So reading a first-hand account of what it was like to grow up in Swat, be forced to be a refugee in your own country, and experience the "War on Terror" and the capture of Osama bin Laden from inside Pakistan was illuminating. It's depressing to read about children growing up in the midst of violence -- and later becoming targets for violence themselves -- but it's important to read about because people need to be aware.
The sections which describe violence are not graphic or stomach-churning. You may get a bit grossed out by some of the surgical details later in the book, but those are very mild on the gross-out scale and easily skimmable.
Life and times
Of course, not everything in the book is about violence. There are happy times and normal times. Americans have a perspective of the Middle East as pervasively violent and dangerous, which I Am Malala shows to be untrue. In her culture, neighbors are like family; they can drop in any time to chat, borrow food, or just hang out. This, she writes, was one of the biggest culture shocks of moving to Birmingham with its quiet streets, where people live behind fences and don't really talk to their neighbors.
Malala also mentions that her classmates in Birmingham, England didn't quite see her as a normal girl yet, because she was internationally famous. She emphasizes that she is just an ordinary person, and didn't pursue activism for fame. She doesn't want her cause to be about her. She's an ordinary teenager who styles her hair, gossips with friends, reads, competes with classmates for top marks, and fights with her brothers.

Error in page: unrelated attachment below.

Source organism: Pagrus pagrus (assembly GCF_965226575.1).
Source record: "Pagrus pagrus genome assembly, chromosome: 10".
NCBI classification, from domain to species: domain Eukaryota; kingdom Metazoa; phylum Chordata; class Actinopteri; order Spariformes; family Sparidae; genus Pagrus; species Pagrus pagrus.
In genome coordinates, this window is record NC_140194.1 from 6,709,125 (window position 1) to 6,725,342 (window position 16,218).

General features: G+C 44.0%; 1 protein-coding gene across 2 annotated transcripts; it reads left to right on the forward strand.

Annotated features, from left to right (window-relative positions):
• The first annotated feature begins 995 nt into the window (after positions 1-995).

A recurring topic that came up was Twilight, which Malala and her friends read. They would pretend to be vampires, and once, Malala remarks that it seemed easier to be a Twilight vampire than a girl from Swat. That cracked me up because most of the people I know who read Twilight wanted to be Bella, but these girls all wanted to be vampires. (Which, let's face it, would be way better than being Bella.)
Malala's love for the valley where she was born shines through, and her homesickness shines through just as keenly. I think I picked up on that more because, though I was never forced from my home, I've experienced the same feelings of homesickness. I'd thought I'd shelved those feelings on my Feelings Shelf for good, but reading someone else's experiences made me realize I related to that more than I would have liked.
|The River Swat. (picture by Designer 429; source)
[Image description: a clear blue-green river winds away through mountain peaks, passing rocky banks and
evergreen forests. Bridges and white-and-brick buildings line the banks amid green fields.]
Malala writes lovingly of mountains, streams, trees, mangoes, the old Buddha statues in the valley, describes playing in the snow, and renders the hustle and bustle of the city in careful detail. You can tell she misses it with every line. Throughout the book and in the interview at the back, she repeats her desire to return home eventually.
I hope that one day she gets her wish.